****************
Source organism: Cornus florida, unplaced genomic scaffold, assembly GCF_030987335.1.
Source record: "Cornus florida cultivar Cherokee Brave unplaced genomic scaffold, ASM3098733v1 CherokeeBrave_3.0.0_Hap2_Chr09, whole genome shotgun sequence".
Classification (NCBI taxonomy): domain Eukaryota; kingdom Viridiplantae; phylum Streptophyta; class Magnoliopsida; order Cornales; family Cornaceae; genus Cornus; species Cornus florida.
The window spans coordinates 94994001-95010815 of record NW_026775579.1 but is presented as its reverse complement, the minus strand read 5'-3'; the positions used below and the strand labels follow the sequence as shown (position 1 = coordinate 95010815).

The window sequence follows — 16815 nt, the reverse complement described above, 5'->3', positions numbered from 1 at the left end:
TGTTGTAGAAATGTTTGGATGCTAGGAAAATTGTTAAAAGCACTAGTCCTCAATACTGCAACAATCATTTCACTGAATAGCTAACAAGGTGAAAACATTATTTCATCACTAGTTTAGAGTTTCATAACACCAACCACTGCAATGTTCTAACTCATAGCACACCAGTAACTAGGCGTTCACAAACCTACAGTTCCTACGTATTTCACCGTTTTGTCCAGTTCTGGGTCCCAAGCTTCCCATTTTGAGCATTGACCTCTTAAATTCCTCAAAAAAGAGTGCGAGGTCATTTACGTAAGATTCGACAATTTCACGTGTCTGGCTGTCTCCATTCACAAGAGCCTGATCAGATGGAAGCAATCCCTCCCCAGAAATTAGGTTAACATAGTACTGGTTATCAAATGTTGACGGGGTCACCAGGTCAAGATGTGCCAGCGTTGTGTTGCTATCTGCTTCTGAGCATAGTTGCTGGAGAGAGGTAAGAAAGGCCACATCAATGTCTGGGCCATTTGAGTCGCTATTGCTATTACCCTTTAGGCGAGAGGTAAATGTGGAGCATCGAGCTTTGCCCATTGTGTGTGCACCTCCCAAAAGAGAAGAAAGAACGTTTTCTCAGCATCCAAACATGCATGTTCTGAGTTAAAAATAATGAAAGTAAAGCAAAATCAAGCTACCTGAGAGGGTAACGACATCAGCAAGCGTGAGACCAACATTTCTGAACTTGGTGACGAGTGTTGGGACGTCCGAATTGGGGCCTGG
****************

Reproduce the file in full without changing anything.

Source organism: Cornus florida, unplaced genomic scaffold, assembly GCF_030987335.1.
Source record: "Cornus florida cultivar Cherokee Brave unplaced genomic scaffold, ASM3098733v1 CherokeeBrave_3.0.0_Hap2_Chr09, whole genome shotgun sequence".
Classification (NCBI taxonomy): domain Eukaryota; kingdom Viridiplantae; phylum Streptophyta; class Magnoliopsida; order Cornales; family Cornaceae; genus Cornus; species Cornus florida.
The window spans coordinates 94994001-95010815 of record NW_026775579.1 but is presented as its reverse complement, the minus strand read 5'-3'; the positions used below and the strand labels follow the sequence as shown (position 1 = coordinate 95010815).

The window sequence follows — 16815 nt, the reverse complement described above, 5'->3', positions numbered from 1 at the left end:
TGTTGTAGAAATGTTTGGATGCTAGGAAAATTGTTAAAAGCACTAGTCCTCAATACTGCAACAATCATTTCACTGAATAGCTAACAAGGTGAAAACATTATTTCATCACTAGTTTAGAGTTTCATAACACCAACCACTGCAATGTTCTAACTCATAGCACACCAGTAACTAGGCGTTCACAAACCTACAGTTCCTACGTATTTCACCGTTTTGTCCAGTTCTGGGTCCCAAGCTTCCCATTTTGAGCATTGACCTCTTAAATTCCTCAAAAAAGAGTGCGAGGTCATTTACGTAAGATTCGACAATTTCACGTGTCTGGCTGTCTCCATTCACAAGAGCCTGATCAGATGGAAGCAATCCCTCCCCAGAAATTAGGTTAACATAGTACTGGTTATCAAATGTTGACGGGGTCACCAGGTCAAGATGTGCCAGCGTTGTGTTGCTATCTGCTTCTGAGCATAGTTGCTGGAGAGAGGTAAGAAAGGCCACATCAATGTCTGGGCCATTTGAGTCGCTATTGCTATTACCCTTTAGGCGAGAGGTAAATGTGGAGCATCGAGCTTTGCCCATTGTGTGTGCACCTCCCAAAAGAGAAGAAAGAACGTTTTCTCAGCATCCAAACATGCATGTTCTGAGTTAAAAATAATGAAAGTAAAGCAAAATCAAGCTACCTGAGAGGGTAACGACATCAGCAAGCGTGAGACCAACATTTCTGAACTTGGTGACGAGTGTTGGGACGTCCGAATTGGGGCCTGG